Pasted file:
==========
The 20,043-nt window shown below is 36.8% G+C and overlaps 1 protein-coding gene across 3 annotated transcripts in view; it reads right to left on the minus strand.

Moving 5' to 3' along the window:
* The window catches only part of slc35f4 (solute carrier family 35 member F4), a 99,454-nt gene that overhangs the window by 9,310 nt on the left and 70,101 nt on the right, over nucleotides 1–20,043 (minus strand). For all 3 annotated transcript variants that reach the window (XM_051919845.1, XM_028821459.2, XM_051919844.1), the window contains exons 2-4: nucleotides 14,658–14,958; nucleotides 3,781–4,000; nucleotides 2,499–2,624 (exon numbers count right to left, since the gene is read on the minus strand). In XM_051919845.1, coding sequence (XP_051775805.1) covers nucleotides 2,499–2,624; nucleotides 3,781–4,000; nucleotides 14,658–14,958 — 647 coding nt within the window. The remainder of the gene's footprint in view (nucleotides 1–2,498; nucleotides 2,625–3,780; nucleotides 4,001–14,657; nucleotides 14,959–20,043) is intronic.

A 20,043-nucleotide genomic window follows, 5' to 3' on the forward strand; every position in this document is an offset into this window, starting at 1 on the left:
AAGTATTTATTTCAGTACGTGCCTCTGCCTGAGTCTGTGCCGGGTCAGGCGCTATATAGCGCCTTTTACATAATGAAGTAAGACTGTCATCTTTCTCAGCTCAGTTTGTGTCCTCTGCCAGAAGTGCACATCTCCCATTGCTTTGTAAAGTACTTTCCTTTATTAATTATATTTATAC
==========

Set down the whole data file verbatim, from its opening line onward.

The 20,043-nt window shown below is 36.8% G+C and overlaps 1 protein-coding gene across 3 annotated transcripts in view; it reads right to left on the minus strand.

Moving 5' to 3' along the window:
* The window catches only part of slc35f4 (solute carrier family 35 member F4), a 99,454-nt gene that overhangs the window by 9,310 nt on the left and 70,101 nt on the right, over nucleotides 1–20,043 (minus strand). For all 3 annotated transcript variants that reach the window (XM_051919845.1, XM_028821459.2, XM_051919844.1), the window contains exons 2-4: nucleotides 14,658–14,958; nucleotides 3,781–4,000; nucleotides 2,499–2,624 (exon numbers count right to left, since the gene is read on the minus strand). In XM_051919845.1, coding sequence (XP_051775805.1) covers nucleotides 2,499–2,624; nucleotides 3,781–4,000; nucleotides 14,658–14,958 — 647 coding nt within the window. The remainder of the gene's footprint in view (nucleotides 1–2,498; nucleotides 2,625–3,780; nucleotides 4,001–14,657; nucleotides 14,959–20,043) is intronic.

A 20,043-nucleotide genomic window follows, 5' to 3' on the forward strand; every position in this document is an offset into this window, starting at 1 on the left:
AAGTATTTATTTCAGTACGTGCCTCTGCCTGAGTCTGTGCCGGGTCAGGCGCTATATAGCGCCTTTTACATAATGAAGTAAGACTGTCATCTTTCTCAGCTCAGTTTGTGTCCTCTGCCAGAAGTGCACATCTCCCATTGCTTTGTAAAGTACTTTCCTTTATTAATTATATTTATAC